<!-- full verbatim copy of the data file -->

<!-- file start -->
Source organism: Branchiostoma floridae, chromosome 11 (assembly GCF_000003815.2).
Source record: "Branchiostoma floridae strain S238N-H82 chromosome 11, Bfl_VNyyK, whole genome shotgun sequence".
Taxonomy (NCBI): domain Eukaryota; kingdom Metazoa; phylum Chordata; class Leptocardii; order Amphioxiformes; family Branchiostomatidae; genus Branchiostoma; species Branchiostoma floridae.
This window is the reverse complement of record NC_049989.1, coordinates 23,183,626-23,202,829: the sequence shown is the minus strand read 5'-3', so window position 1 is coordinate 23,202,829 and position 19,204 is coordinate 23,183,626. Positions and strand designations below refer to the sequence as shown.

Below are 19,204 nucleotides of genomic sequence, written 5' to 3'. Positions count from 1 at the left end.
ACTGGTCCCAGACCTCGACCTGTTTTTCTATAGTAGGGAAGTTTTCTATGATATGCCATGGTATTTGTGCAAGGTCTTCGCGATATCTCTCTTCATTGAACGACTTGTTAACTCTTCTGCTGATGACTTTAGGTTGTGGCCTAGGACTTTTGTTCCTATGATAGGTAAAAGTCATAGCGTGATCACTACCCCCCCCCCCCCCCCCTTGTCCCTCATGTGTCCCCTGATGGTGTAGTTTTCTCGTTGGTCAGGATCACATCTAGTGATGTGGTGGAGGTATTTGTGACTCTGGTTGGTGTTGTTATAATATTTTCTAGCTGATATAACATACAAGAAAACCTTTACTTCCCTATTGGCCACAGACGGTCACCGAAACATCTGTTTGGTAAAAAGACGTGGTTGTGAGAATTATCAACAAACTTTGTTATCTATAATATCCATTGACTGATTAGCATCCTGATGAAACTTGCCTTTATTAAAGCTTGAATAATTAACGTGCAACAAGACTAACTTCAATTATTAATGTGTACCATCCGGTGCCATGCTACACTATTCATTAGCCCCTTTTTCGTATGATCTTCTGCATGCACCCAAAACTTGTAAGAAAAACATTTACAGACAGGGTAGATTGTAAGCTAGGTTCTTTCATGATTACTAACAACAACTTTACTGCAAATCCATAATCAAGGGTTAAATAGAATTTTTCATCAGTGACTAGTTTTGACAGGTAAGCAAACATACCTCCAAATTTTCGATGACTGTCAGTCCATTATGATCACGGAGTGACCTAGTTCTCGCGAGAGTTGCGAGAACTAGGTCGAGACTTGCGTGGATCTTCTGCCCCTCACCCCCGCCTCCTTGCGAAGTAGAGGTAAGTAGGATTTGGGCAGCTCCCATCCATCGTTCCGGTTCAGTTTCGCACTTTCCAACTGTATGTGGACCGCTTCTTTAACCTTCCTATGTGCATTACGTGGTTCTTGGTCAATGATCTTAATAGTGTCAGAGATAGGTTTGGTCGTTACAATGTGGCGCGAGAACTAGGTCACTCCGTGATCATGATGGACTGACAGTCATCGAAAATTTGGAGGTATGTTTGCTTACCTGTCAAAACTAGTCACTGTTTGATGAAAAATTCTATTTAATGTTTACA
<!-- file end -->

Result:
Source organism: Branchiostoma floridae, chromosome 11 (assembly GCF_000003815.2).
Source record: "Branchiostoma floridae strain S238N-H82 chromosome 11, Bfl_VNyyK, whole genome shotgun sequence".
Taxonomy (NCBI): domain Eukaryota; kingdom Metazoa; phylum Chordata; class Leptocardii; order Amphioxiformes; family Branchiostomatidae; genus Branchiostoma; species Branchiostoma floridae.
This window is the reverse complement of record NC_049989.1, coordinates 23,183,626-23,202,829: the sequence shown is the minus strand read 5'-3', so window position 1 is coordinate 23,202,829 and position 19,204 is coordinate 23,183,626. Positions and strand designations below refer to the sequence as shown.

Below are 19,204 nucleotides of genomic sequence, written 5' to 3'. Positions count from 1 at the left end.
ACTGGTCCCAGACCTCGACCTGTTTTTCTATAGTAGGGAAGTTTTCTATGATATGCCATGGTATTTGTGCAAGGTCTTCGCGATATCTCTCTTCATTGAACGACTTGTTAACTCTTCTGCTGATGACTTTAGGTTGTGGCCTAGGACTTTTGTTCCTATGATAGGTAAAAGTCATAGCGTGATCACTACCCCCCCCCCCCCCCCCTTGTCCCTCATGTGTCCCCTGATGGTGTAGTTTTCTCGTTGGTCAGGATCACATCTAGTGATGTGGTGGAGGTATTTGTGACTCTGGTTGGTGTTGTTATAATATTTTCTAGCTGATATAACATACAAGAAAACCTTTACTTCCCTATTGGCCACAGACGGTCACCGAAACATCTGTTTGGTAAAAAGACGTGGTTGTGAGAATTATCAACAAACTTTGTTATCTATAATATCCATTGACTGATTAGCATCCTGATGAAACTTGCCTTTATTAAAGCTTGAATAATTAACGTGCAACAAGACTAACTTCAATTATTAATGTGTACCATCCGGTGCCATGCTACACTATTCATTAGCCCCTTTTTCGTATGATCTTCTGCATGCACCCAAAACTTGTAAGAAAAACATTTACAGACAGGGTAGATTGTAAGCTAGGTTCTTTCATGATTACTAACAACAACTTTACTGCAAATCCATAATCAAGGGTTAAATAGAATTTTTCATCAGTGACTAGTTTTGACAGGTAAGCAAACATACCTCCAAATTTTCGATGACTGTCAGTCCATTATGATCACGGAGTGACCTAGTTCTCGCGAGAGTTGCGAGAACTAGGTCGAGACTTGCGTGGATCTTCTGCCCCTCACCCCCGCCTCCTTGCGAAGTAGAGGTAAGTAGGATTTGGGCAGCTCCCATCCATCGTTCCGGTTCAGTTTCGCACTTTCCAACTGTATGTGGACCGCTTCTTTAACCTTCCTATGTGCATTACGTGGTTCTTGGTCAATGATCTTAATAGTGTCAGAGATAGGTTTGGTCGTTACAATGTGGCGCGAGAACTAGGTCACTCCGTGATCATGATGGACTGACAGTCATCGAAAATTTGGAGGTATGTTTGCTTACCTGTCAAAACTAGTCACTGTTTGATGAAAAATTCTATTTAATGTTTACA